This growing preference to seek information and guidance through social collaboration has clear implications for the IT service desk. With this perspective in mind, let’s consider how the IT service desk, together with social media, can optimise the customer experience of IT and support.
Focus on the IT service desk has grown as organisations look to align the IT user experience with the consumer interfaces with which they are most familiar. To do this they are providing interfaces that are accessible, intuitive and similar to other interactions end users have come to expect in their daily lives.
When IT service management tools are combined with social media they can help to improve the IT support experience by facilitating a rapid, efficient and customer-centric service.
The alliance of social media and the service desk
Social media tools used within an organisation allow a greater number of support specialists to be alerted to a problem, to contribute to the solution and to be educated about the solution for future use.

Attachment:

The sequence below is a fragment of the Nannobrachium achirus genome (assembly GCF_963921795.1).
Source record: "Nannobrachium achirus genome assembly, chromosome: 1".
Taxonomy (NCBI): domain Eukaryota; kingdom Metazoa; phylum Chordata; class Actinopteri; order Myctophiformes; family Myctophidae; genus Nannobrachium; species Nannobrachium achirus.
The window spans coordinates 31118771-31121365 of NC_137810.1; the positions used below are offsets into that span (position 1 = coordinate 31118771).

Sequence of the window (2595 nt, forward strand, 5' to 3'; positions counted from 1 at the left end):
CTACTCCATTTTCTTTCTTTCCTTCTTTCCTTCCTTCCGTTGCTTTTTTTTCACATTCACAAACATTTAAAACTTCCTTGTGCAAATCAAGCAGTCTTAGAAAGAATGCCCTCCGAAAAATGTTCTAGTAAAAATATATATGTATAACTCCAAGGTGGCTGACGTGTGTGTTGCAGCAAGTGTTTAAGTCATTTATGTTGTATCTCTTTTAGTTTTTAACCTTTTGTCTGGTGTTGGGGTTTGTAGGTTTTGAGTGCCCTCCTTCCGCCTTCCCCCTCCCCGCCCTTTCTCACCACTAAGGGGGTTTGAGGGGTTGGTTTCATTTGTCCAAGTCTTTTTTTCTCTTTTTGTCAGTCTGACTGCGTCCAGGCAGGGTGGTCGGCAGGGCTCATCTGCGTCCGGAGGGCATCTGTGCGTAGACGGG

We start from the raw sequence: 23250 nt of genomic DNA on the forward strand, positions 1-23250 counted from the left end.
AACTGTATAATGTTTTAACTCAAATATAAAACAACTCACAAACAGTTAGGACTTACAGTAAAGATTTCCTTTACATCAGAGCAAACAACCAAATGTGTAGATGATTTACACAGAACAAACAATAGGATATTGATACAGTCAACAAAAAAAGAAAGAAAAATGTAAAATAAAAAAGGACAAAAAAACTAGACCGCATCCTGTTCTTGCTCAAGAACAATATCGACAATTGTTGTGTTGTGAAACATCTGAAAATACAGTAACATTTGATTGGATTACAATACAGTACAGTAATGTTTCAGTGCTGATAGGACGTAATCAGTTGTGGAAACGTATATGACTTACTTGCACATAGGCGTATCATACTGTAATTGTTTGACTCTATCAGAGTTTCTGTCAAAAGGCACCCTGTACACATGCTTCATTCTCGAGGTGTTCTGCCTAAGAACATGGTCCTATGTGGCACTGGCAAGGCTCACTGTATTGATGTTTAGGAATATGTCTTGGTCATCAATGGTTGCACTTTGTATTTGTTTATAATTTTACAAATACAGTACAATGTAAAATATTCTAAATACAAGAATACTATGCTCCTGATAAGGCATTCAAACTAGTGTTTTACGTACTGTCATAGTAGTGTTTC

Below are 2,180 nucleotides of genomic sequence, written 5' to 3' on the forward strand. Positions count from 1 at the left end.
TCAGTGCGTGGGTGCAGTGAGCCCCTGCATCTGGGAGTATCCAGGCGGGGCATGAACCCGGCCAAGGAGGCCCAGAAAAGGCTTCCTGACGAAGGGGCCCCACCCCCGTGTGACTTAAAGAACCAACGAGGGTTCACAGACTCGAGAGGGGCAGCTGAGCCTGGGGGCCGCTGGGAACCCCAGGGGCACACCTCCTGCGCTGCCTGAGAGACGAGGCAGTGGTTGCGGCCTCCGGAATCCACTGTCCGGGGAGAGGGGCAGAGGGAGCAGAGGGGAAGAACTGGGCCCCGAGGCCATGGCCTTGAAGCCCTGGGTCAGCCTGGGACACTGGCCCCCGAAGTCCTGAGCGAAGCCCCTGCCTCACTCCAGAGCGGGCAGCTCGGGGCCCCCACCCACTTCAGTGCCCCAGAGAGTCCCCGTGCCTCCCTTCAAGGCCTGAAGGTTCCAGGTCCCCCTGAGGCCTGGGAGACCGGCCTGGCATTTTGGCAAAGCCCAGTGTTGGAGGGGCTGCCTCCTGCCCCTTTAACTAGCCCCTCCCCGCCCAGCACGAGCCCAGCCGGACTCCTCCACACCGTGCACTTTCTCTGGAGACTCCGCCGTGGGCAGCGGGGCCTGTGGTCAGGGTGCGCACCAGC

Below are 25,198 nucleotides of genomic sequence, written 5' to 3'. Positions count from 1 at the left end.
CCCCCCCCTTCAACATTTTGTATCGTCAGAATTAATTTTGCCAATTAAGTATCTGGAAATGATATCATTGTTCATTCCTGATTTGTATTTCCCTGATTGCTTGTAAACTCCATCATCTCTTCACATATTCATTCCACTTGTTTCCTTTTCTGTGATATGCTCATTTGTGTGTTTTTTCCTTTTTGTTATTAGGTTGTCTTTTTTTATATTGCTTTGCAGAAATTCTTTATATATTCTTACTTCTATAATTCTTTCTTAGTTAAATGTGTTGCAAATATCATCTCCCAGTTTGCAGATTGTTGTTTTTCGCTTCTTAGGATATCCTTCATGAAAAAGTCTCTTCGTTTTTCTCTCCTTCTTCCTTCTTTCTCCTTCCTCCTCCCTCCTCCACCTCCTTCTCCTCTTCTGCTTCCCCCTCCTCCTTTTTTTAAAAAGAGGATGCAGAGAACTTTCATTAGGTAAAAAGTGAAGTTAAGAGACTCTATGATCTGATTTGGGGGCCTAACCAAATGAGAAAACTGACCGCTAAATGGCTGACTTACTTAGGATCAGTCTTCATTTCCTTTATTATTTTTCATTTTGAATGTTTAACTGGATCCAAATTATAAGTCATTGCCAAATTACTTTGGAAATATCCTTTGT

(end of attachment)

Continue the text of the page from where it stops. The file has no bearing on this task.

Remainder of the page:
For example, with BMC’s Remedyforce, agents working on a help desk ticket can turn to Chatter, a collaboration tool created by SalesForce.com to see if others are currently working on similar issues.
Chatter is an integrated social media platform for proactive team collaboration and is embedded within the help desk tool. The agent can look for posts by other agents who are dealing with similar problems. The agent can then recognise related incidents and assign similar occurrences to a single agent or group of agents who are already working on the problem, and therefore improve efficiency.
Related incidents can be tied together and the agent can do a root cause analysis of these related incidents. Moreover, the agent can create broadcasts within the social media tool that communicate messages to both IT staff and employees companywide regarding service outages or other IT events.